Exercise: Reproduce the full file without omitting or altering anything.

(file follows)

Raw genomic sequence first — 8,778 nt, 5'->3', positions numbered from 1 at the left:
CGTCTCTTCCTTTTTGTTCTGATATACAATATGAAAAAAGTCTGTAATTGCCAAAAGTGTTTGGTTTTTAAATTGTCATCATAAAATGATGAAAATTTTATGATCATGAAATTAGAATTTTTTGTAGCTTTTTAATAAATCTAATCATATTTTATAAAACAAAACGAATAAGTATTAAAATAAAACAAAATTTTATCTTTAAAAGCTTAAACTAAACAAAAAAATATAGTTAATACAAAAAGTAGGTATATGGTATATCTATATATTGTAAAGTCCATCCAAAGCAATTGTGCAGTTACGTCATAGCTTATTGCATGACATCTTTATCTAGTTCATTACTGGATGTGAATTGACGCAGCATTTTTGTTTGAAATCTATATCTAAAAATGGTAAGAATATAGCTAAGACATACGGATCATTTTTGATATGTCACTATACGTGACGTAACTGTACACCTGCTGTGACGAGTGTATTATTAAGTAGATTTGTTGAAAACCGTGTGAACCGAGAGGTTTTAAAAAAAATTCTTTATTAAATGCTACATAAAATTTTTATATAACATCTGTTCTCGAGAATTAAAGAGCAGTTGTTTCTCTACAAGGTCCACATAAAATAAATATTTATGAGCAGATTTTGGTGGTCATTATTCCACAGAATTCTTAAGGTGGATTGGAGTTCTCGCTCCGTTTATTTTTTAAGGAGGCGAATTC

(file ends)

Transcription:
Raw genomic sequence first — 8,778 nt, 5'->3', positions numbered from 1 at the left:
CGTCTCTTCCTTTTTGTTCTGATATACAATATGAAAAAAGTCTGTAATTGCCAAAAGTGTTTGGTTTTTAAATTGTCATCATAAAATGATGAAAATTTTATGATCATGAAATTAGAATTTTTTGTAGCTTTTTAATAAATCTAATCATATTTTATAAAACAAAACGAATAAGTATTAAAATAAAACAAAATTTTATCTTTAAAAGCTTAAACTAAACAAAAAAATATAGTTAATACAAAAAGTAGGTATATGGTATATCTATATATTGTAAAGTCCATCCAAAGCAATTGTGCAGTTACGTCATAGCTTATTGCATGACATCTTTATCTAGTTCATTACTGGATGTGAATTGACGCAGCATTTTTGTTTGAAATCTATATCTAAAAATGGTAAGAATATAGCTAAGACATACGGATCATTTTTGATATGTCACTATACGTGACGTAACTGTACACCTGCTGTGACGAGTGTATTATTAAGTAGATTTGTTGAAAACCGTGTGAACCGAGAGGTTTTAAAAAAAATTCTTTATTAAATGCTACATAAAATTTTTATATAACATCTGTTCTCGAGAATTAAAGAGCAGTTGTTTCTCTACAAGGTCCACATAAAATAAATATTTATGAGCAGATTTTGGTGGTCATTATTCCACAGAATTCTTAAGGTGGATTGGAGTTCTCGCTCCGTTTATTTTTTAAGGAGGCGAATTC